TEDxYouth@Seattle is happening on Saturday, 2 June 2012.  PapayaWorks is pleased to volunteer coaching to some of the speakers and it’s a thrill to watch some of these talented individuals’ presentations develop.  Go to the web site to find out how to attend.  And they may still be looking for a few event volunteers.

Backgound Color

What’s the best background color of your presentation?  Most people never give it much thought beyond the chosen PowerPoint theme, or worse, your company’s marketing department required template (a rant for another blog post).

Generally, in small groups in a conference room, where the ambient light is bright, a light background, with darker text and objects works well.

But in a larger groups, say, in an auditorium, where the ambient light is comparatively darker, a bright background can create audience eyestrain.  It can also make you, the speaker, appear in silhouette, thus losing your gestures and facial expressions.  In a large room, a darker background creates better lighting balance between you and your presentation.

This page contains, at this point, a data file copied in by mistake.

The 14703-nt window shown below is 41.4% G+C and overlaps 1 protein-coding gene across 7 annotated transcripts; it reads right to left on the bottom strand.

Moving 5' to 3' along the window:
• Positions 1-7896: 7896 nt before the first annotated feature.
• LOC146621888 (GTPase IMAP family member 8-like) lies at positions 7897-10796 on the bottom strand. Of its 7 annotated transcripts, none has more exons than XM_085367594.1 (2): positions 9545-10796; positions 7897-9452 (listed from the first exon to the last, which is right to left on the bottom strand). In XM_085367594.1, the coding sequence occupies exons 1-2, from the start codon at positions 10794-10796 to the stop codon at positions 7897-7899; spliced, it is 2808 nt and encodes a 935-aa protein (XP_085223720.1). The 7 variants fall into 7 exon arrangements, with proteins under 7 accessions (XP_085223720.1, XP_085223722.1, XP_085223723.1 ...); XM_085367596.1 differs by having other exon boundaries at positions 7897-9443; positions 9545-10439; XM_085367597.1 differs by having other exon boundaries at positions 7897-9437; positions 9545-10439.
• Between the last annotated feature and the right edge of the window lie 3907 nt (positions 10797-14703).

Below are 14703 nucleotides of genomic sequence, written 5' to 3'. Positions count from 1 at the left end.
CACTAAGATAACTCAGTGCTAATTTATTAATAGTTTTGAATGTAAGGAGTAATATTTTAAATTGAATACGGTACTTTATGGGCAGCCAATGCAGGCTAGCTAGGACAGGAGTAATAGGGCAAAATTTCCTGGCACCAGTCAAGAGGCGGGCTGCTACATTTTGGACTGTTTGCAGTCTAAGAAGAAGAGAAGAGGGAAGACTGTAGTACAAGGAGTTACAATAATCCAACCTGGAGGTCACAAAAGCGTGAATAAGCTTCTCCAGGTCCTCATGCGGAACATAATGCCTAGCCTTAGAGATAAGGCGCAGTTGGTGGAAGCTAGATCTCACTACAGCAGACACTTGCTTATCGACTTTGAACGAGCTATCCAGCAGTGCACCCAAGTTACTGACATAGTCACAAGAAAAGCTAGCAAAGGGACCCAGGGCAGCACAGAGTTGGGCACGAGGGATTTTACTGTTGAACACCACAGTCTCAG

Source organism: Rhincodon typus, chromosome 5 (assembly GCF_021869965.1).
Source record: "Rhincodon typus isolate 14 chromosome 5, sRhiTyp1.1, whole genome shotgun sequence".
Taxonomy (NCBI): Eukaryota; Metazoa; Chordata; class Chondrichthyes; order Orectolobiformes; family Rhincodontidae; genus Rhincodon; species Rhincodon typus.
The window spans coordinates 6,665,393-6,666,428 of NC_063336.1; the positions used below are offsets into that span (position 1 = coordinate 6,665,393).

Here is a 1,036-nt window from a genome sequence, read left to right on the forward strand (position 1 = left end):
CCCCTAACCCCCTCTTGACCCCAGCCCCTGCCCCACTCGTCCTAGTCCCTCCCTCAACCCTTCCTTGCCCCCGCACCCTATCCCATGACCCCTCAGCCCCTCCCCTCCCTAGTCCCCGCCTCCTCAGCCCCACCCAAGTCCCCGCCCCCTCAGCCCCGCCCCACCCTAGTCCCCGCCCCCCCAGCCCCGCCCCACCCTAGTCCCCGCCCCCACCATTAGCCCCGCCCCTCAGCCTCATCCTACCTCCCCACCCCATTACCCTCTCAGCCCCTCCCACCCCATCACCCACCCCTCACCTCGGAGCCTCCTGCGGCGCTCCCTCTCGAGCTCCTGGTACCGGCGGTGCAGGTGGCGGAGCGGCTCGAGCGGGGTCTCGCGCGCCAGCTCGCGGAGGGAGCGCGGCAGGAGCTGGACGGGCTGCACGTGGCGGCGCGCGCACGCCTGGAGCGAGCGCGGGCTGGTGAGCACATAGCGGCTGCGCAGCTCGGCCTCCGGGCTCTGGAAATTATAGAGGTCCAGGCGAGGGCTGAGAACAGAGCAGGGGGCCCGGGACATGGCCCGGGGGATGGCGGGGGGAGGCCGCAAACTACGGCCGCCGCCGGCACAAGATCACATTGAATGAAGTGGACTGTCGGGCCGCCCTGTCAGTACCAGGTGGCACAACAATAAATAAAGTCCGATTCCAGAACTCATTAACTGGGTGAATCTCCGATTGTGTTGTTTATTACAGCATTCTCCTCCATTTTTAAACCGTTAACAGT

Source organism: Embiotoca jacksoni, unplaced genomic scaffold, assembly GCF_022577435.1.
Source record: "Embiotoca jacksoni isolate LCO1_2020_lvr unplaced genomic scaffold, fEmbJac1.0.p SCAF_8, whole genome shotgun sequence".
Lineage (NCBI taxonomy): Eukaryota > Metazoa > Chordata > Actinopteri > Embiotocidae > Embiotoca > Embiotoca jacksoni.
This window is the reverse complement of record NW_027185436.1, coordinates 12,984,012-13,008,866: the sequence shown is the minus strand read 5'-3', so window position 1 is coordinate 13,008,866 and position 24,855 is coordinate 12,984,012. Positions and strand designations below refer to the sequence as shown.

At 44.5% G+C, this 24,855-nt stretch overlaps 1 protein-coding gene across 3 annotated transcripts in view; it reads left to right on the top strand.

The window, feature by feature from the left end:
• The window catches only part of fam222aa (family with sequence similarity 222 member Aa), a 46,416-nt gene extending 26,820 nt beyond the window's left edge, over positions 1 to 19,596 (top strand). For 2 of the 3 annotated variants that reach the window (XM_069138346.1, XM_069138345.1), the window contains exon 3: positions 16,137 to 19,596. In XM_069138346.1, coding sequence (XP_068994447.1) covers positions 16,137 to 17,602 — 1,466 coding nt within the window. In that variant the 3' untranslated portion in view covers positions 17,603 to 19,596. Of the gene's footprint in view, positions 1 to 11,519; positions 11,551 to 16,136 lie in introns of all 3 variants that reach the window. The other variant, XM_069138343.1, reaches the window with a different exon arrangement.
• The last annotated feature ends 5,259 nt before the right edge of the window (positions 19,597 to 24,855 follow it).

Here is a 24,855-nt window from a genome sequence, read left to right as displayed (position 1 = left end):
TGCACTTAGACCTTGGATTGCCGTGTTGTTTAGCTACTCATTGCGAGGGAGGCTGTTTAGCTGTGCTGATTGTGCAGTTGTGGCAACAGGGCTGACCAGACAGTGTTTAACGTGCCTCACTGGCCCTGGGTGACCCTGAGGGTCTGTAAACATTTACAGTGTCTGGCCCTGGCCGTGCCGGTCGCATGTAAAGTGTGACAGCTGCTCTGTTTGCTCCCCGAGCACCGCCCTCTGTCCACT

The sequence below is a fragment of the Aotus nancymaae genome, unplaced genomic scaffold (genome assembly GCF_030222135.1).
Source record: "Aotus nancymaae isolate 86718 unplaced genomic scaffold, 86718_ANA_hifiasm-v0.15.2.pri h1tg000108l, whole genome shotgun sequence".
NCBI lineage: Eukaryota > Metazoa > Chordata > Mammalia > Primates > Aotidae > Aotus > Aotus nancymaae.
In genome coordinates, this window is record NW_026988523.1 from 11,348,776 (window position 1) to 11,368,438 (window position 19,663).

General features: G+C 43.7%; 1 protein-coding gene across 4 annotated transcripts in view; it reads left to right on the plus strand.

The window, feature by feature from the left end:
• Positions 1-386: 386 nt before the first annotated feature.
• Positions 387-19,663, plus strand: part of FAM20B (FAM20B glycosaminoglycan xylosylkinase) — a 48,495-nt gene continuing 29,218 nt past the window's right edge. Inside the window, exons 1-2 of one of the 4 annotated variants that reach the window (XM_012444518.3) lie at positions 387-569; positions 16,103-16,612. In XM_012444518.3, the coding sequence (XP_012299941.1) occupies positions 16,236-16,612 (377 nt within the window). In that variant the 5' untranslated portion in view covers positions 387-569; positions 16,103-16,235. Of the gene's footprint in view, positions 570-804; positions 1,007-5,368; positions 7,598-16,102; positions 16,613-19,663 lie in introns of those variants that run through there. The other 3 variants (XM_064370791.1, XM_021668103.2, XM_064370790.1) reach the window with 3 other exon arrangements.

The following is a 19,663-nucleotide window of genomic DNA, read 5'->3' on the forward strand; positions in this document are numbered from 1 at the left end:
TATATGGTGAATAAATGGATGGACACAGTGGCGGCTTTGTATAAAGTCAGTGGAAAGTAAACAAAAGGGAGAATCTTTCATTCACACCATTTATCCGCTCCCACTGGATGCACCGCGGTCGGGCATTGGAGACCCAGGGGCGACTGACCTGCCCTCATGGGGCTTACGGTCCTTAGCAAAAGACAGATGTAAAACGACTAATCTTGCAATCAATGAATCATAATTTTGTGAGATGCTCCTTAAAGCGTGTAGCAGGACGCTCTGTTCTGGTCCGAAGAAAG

How many slides?

So, you’re making a presentation in PowerPoint.  Or Keynote.  How many slides should it have?

Doesn’t matter.

What matters is the message you need to convey.  If it takes 100 slides, and you move through them quickly, so be it.  If it takes just one slide, great.

If your talk is good, you audience will never know, will never care, how many slides you used.

Why Papayaworks?

It’s getting hard to find an available domain that is easy to remember and easy to spell.  And in the right font, the letters in “papaya” have a pleasant, repeating circular pattern.

Oh, why the endeavor ?

It’s a convergence of various talents and interests.  I do a lot of public speaking and training in my other field of expertise.  I’ve experimented with and perfected a number of techniques in my visuals that support, nay propel, my spoken word.  This has naturally led to developing computer-based elearning and, just for fun, web video.

Through it all, people have gravitated toward my style and skill.  After talks, people want to know how I do my visuals, what software I use.  (PowerPoint doesn’t kill people; people using PowerPoint badly kills people.)  I’ve become a go-to guy here, and in elearning and voice narration.  As I’m being sought out for help anyway, people suggested I make these soft skills my core competency.

So here we are.  Welcome.  Enjoy.